Barium & Chemicals, Inc. - Page 10

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               employee is subject to the will and control of the                     
               employer not only as to what shall be done but how it                  
               shall be done.  In this connection, it is not necessary                
               that the employer actually direct or control the manner                
               in which the services are performed; it is sufficient                  
               if he has the right to do so.  The right to discharge                  
               is also an important factor indicating that the person                 
               possessing that right is an employer.  Other factors                   
               characteristic of an employer, but not necessarily                     
               present in every case, are the furnishing of tools and                 
               the furnishing of a place to work, to the individual                   
               who performs the services.  In general, if an                          
               individual is subject to the control or direction of                   
               another merely as to the result to be accomplished by                  
               the work and not as to the means and methods for                       
               accomplishing the result, he is an independent                         
               contractor. * * *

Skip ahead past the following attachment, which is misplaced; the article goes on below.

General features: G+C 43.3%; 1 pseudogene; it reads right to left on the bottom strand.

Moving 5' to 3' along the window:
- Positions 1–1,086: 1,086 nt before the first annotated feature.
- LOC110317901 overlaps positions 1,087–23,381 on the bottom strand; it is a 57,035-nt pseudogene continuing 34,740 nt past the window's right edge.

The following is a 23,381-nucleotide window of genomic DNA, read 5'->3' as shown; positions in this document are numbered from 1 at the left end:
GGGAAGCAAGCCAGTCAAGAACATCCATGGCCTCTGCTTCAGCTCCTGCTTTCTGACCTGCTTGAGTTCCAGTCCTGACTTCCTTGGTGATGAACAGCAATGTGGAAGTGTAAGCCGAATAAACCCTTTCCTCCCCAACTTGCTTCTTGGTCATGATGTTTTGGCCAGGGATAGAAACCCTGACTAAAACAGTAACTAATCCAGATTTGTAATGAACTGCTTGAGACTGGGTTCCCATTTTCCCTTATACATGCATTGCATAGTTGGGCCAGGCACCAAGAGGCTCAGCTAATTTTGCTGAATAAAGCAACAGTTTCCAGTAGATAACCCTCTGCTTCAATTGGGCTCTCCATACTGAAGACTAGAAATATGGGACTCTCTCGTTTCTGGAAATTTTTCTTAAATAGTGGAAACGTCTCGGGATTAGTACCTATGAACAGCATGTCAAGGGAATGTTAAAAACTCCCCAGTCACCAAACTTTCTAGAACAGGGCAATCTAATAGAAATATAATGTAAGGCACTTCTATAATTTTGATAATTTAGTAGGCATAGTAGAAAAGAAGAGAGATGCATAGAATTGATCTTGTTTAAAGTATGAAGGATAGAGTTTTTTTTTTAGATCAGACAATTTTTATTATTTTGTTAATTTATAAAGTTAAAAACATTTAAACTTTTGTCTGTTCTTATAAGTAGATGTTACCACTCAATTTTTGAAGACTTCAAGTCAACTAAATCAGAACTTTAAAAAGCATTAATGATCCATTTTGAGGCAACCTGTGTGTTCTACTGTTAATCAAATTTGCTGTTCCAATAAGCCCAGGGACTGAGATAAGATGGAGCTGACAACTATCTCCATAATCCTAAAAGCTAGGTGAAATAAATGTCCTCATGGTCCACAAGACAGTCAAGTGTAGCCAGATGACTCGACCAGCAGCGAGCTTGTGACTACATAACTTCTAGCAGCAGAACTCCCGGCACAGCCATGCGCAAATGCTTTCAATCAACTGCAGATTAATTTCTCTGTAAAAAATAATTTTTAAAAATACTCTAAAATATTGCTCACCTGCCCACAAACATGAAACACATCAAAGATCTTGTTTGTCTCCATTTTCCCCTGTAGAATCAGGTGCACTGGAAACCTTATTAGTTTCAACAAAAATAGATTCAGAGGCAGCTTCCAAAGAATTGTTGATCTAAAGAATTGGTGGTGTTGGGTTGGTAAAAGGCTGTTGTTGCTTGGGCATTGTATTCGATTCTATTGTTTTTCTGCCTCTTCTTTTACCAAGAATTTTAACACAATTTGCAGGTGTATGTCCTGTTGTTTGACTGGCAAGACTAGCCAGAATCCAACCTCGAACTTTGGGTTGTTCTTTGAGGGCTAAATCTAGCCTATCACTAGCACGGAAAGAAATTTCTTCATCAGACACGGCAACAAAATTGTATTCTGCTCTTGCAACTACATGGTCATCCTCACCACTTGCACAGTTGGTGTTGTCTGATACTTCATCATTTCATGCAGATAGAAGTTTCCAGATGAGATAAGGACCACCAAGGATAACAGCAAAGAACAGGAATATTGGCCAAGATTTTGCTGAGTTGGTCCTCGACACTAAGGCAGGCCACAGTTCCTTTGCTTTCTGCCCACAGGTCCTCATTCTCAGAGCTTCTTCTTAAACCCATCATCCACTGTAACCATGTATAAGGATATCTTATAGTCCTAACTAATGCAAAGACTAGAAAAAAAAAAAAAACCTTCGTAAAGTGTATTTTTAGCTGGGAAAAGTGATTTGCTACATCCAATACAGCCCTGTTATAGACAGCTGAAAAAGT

In deciding whether a worker is a common law employee or an            
          independent contractor, the following factors are considered:               
          (1) The degree of control exercised by the principal; (2) which             
          party invests in the work facilities used by the individual;                
          (3) the opportunity of the individual for profit or loss;                   
          (4) whether the principal can discharge the individual;                     
          (5) whether the work is part of the principal's regular business;           
          (6) the permanency of the relationship; and (7) the relationship            
          that the parties believed that they were creating.  Ewens &                 
          Miller, Inc. v. Commissioner, 117 T.C. 263, 270 (2001); Weber v.            
          Commissioner, supra at 387.  All of the facts and circumstances             
          of each case are considered, and no single factor is dispositive.           
          Ewens & Miller, Inc. v. Commissioner, supra at 270; Weber v.                
          Commissioner, supra at 387.                                                 

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